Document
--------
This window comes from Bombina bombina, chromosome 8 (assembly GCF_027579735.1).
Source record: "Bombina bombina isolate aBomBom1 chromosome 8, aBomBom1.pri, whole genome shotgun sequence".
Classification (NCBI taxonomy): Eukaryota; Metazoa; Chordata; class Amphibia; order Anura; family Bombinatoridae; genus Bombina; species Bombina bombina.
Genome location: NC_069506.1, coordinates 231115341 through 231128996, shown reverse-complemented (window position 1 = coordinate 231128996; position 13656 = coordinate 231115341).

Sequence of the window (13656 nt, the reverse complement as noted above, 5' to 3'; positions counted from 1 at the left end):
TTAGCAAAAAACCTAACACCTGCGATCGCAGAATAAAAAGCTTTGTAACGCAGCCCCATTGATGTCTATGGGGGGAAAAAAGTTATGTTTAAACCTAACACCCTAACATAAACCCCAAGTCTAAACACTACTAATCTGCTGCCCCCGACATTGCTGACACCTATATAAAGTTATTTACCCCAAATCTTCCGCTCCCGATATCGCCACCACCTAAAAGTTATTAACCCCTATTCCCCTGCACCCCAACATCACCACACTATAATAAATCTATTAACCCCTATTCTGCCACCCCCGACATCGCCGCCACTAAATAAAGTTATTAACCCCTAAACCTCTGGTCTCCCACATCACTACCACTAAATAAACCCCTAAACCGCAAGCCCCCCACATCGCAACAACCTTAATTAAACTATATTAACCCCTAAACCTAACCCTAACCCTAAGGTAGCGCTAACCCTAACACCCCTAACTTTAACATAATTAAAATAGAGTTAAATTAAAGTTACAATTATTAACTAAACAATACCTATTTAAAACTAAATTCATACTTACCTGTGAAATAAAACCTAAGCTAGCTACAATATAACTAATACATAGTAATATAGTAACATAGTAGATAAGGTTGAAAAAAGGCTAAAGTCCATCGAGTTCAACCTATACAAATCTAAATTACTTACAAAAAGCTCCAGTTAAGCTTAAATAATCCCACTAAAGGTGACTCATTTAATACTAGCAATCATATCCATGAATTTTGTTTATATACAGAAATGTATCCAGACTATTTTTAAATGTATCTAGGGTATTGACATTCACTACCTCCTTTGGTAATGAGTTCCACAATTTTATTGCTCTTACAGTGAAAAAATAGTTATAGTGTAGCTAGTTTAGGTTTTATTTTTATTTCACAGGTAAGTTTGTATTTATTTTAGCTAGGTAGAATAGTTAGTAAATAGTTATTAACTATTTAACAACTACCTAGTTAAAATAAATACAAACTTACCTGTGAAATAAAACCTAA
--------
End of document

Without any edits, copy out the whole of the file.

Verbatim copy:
This window comes from Bombina bombina, chromosome 8 (assembly GCF_027579735.1).
Source record: "Bombina bombina isolate aBomBom1 chromosome 8, aBomBom1.pri, whole genome shotgun sequence".
Classification (NCBI taxonomy): Eukaryota; Metazoa; Chordata; class Amphibia; order Anura; family Bombinatoridae; genus Bombina; species Bombina bombina.
Genome location: NC_069506.1, coordinates 231115341 through 231128996, shown reverse-complemented (window position 1 = coordinate 231128996; position 13656 = coordinate 231115341).

Sequence of the window (13656 nt, the reverse complement as noted above, 5' to 3'; positions counted from 1 at the left end):
TTAGCAAAAAACCTAACACCTGCGATCGCAGAATAAAAAGCTTTGTAACGCAGCCCCATTGATGTCTATGGGGGGAAAAAAGTTATGTTTAAACCTAACACCCTAACATAAACCCCAAGTCTAAACACTACTAATCTGCTGCCCCCGACATTGCTGACACCTATATAAAGTTATTTACCCCAAATCTTCCGCTCCCGATATCGCCACCACCTAAAAGTTATTAACCCCTATTCCCCTGCACCCCAACATCACCACACTATAATAAATCTATTAACCCCTATTCTGCCACCCCCGACATCGCCGCCACTAAATAAAGTTATTAACCCCTAAACCTCTGGTCTCCCACATCACTACCACTAAATAAACCCCTAAACCGCAAGCCCCCCACATCGCAACAACCTTAATTAAACTATATTAACCCCTAAACCTAACCCTAACCCTAAGGTAGCGCTAACCCTAACACCCCTAACTTTAACATAATTAAAATAGAGTTAAATTAAAGTTACAATTATTAACTAAACAATACCTATTTAAAACTAAATTCATACTTACCTGTGAAATAAAACCTAAGCTAGCTACAATATAACTAATACATAGTAATATAGTAACATAGTAGATAAGGTTGAAAAAAGGCTAAAGTCCATCGAGTTCAACCTATACAAATCTAAATTACTTACAAAAAGCTCCAGTTAAGCTTAAATAATCCCACTAAAGGTGACTCATTTAATACTAGCAATCATATCCATGAATTTTGTTTATATACAGAAATGTATCCAGACTATTTTTAAATGTATCTAGGGTATTGACATTCACTACCTCCTTTGGTAATGAGTTCCACAATTTTATTGCTCTTACAGTGAAAAAATAGTTATAGTGTAGCTAGTTTAGGTTTTATTTTTATTTCACAGGTAAGTTTGTATTTATTTTAGCTAGGTAGAATAGTTAGTAAATAGTTATTAACTATTTAACAACTACCTAGTTAAAATAAATACAAACTTACCTGTGAAATAAAACCTAA